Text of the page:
191. When watered by the decoction of milk, honey, yastimadhu, and madhuka, trees suffering from pitta type of diseases get cured.
192. Watered with the decoctions of fruits, triphala, ghee, and honey the trees are freed of all diseases of the pitta type.
193. To remove insects both from the roots and branches of the trees, wise men should water the trees with cold water for seven days.
194. The worms can be overcome by the paste of milk, kunapa water, and cow dung mixed with water and also by smearing the roots with the mixture of white mustard, vaca, kusta, and ativisa.
195. The worms accumulated on trees can be treated quickly by smoking the tree with the mixture of white mustard, ramatha, vidanga, vaca, usana, and water mixed with beef, horn of a buffalo, flesh of a pigeon, and the powder of bhillata (bhallataka ?).
196. Anointing with vidanga mixed with ghee, watering for seven days with salt water, and (applying) ointment made out of beef, white mustard, and sesame destroy the worms, insects, etc.
197. Creepers eaten away by insects should be sprinkled with water mixed with oil cake. The insects on the leaves can be destroyed by sprinkling the powder of ashes and brick-dust.
198. A wound caused by insects heals if sprinkled with milk after being anointed with a mixture of vidanga, sesame, cow’s urine, ghee, and mustard.
199. Trees suffering from (damage due to) frost or scorching heat should be externally covered. Sprinkling with kunapa water and milk is also advisable.
200-201. The broken trees should be smeared with the paste of the bark of plaksa and udumbara mixed with ghee, honey, wine, and milk and the broken parts should be firmly tied together with the rope of a rice stalk. Fresh soil should then be filled in the basin around the trees, sprinkled immediately with the milk of buffalo and flooded with water. Thus they recover.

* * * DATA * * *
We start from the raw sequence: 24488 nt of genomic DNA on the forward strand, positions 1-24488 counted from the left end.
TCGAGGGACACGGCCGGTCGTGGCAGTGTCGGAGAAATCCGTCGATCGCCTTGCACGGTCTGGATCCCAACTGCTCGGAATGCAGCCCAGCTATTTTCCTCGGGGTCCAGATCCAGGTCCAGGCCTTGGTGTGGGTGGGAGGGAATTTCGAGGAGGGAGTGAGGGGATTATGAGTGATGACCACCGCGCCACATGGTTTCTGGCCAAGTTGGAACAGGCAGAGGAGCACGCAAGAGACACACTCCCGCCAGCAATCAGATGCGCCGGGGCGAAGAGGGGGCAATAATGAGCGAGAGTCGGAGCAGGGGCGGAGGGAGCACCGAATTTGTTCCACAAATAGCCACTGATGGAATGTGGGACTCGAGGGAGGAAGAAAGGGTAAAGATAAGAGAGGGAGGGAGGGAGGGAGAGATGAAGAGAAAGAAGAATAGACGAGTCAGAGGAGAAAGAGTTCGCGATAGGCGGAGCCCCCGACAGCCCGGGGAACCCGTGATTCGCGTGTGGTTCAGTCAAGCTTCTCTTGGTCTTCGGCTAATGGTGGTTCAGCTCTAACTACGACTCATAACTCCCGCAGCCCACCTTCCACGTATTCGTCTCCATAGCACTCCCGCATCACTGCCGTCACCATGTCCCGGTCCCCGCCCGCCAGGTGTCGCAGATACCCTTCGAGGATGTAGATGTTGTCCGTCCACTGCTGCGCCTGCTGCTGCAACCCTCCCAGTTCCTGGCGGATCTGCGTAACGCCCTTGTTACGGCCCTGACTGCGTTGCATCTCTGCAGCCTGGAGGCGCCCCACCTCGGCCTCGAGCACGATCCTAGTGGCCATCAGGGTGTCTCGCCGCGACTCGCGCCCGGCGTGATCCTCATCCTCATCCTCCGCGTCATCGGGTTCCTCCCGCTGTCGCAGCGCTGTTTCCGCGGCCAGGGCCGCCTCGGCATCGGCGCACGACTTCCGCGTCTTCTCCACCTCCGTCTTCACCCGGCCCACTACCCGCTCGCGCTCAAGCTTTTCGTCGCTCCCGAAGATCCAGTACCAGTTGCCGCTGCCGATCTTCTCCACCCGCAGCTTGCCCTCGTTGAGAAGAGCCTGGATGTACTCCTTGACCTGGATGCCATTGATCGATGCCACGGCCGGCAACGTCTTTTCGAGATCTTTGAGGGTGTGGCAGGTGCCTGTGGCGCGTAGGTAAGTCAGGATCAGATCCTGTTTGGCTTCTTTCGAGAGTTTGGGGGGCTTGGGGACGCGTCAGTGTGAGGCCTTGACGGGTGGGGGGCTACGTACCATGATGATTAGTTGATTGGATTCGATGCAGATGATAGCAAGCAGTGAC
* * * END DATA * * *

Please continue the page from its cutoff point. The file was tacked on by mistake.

203. If the branches fall off, the particular spot should be anointed with the mixture of honey and ghee and sprinkled over by milk and water so that the tree will have its branches reaching the sky.
204. If the branches are burnt they should be cut off and the particular spots should be sprinkled with water and grape, crystalline sugar, and barley (and then watered with the same ?).
239. The white flowers of a tree turn into a golden colour if the tree is watered with the mixture of turmeric powder, kimsuka, cotton seed, manjista, and lodhra.
240. The white flowers of a tree turn into a golden colour if it is smeared at the roots with the mixture of manjista, darada, milk, kanksi (kind of fragrant earth), and flesh of a pigeon.
241. Trees watered continuously with the liquid of triphala, barley, mango seed, and indigo; and also filled at the root with the powder of the same mixture produce fruits resembling collyrium (see anjana).
242. Trees treated with water and paste containing the mixture of barley, kimsuka, manjista, turmeric, and sesame and also smeared with the same paste bear red fruits.